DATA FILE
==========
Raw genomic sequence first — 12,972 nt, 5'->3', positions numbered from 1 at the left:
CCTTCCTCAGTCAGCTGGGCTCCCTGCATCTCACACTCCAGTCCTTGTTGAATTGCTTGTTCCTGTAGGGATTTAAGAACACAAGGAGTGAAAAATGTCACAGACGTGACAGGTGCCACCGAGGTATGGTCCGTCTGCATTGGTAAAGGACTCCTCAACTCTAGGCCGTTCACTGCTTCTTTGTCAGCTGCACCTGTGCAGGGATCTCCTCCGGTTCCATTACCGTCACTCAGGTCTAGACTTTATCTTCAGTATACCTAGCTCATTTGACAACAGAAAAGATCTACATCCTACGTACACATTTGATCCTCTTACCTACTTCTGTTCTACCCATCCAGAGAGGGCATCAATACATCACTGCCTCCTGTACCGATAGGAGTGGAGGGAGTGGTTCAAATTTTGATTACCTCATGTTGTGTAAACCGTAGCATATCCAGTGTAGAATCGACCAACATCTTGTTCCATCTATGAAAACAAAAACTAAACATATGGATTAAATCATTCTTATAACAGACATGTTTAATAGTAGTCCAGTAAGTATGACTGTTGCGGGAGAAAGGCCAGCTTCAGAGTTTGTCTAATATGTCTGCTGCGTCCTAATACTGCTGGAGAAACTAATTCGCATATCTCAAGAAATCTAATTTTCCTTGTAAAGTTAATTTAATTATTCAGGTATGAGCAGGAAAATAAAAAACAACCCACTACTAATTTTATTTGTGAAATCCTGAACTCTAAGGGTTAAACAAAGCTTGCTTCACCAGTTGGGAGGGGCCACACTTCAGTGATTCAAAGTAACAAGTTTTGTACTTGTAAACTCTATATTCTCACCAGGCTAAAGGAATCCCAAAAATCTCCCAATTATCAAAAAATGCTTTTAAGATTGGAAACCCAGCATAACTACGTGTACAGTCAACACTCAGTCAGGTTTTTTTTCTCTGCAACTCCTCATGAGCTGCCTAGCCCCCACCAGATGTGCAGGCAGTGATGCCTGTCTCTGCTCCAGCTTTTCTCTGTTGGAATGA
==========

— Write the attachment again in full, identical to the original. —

Raw genomic sequence first — 12,972 nt, 5'->3', positions numbered from 1 at the left:
CCTTCCTCAGTCAGCTGGGCTCCCTGCATCTCACACTCCAGTCCTTGTTGAATTGCTTGTTCCTGTAGGGATTTAAGAACACAAGGAGTGAAAAATGTCACAGACGTGACAGGTGCCACCGAGGTATGGTCCGTCTGCATTGGTAAAGGACTCCTCAACTCTAGGCCGTTCACTGCTTCTTTGTCAGCTGCACCTGTGCAGGGATCTCCTCCGGTTCCATTACCGTCACTCAGGTCTAGACTTTATCTTCAGTATACCTAGCTCATTTGACAACAGAAAAGATCTACATCCTACGTACACATTTGATCCTCTTACCTACTTCTGTTCTACCCATCCAGAGAGGGCATCAATACATCACTGCCTCCTGTACCGATAGGAGTGGAGGGAGTGGTTCAAATTTTGATTACCTCATGTTGTGTAAACCGTAGCATATCCAGTGTAGAATCGACCAACATCTTGTTCCATCTATGAAAACAAAAACTAAACATATGGATTAAATCATTCTTATAACAGACATGTTTAATAGTAGTCCAGTAAGTATGACTGTTGCGGGAGAAAGGCCAGCTTCAGAGTTTGTCTAATATGTCTGCTGCGTCCTAATACTGCTGGAGAAACTAATTCGCATATCTCAAGAAATCTAATTTTCCTTGTAAAGTTAATTTAATTATTCAGGTATGAGCAGGAAAATAAAAAACAACCCACTACTAATTTTATTTGTGAAATCCTGAACTCTAAGGGTTAAACAAAGCTTGCTTCACCAGTTGGGAGGGGCCACACTTCAGTGATTCAAAGTAACAAGTTTTGTACTTGTAAACTCTATATTCTCACCAGGCTAAAGGAATCCCAAAAATCTCCCAATTATCAAAAAATGCTTTTAAGATTGGAAACCCAGCATAACTACGTGTACAGTCAACACTCAGTCAGGTTTTTTTTCTCTGCAACTCCTCATGAGCTGCCTAGCCCCCACCAGATGTGCAGGCAGTGATGCCTGTCTCTGCTCCAGCTTTTCTCTGTTGGAATGA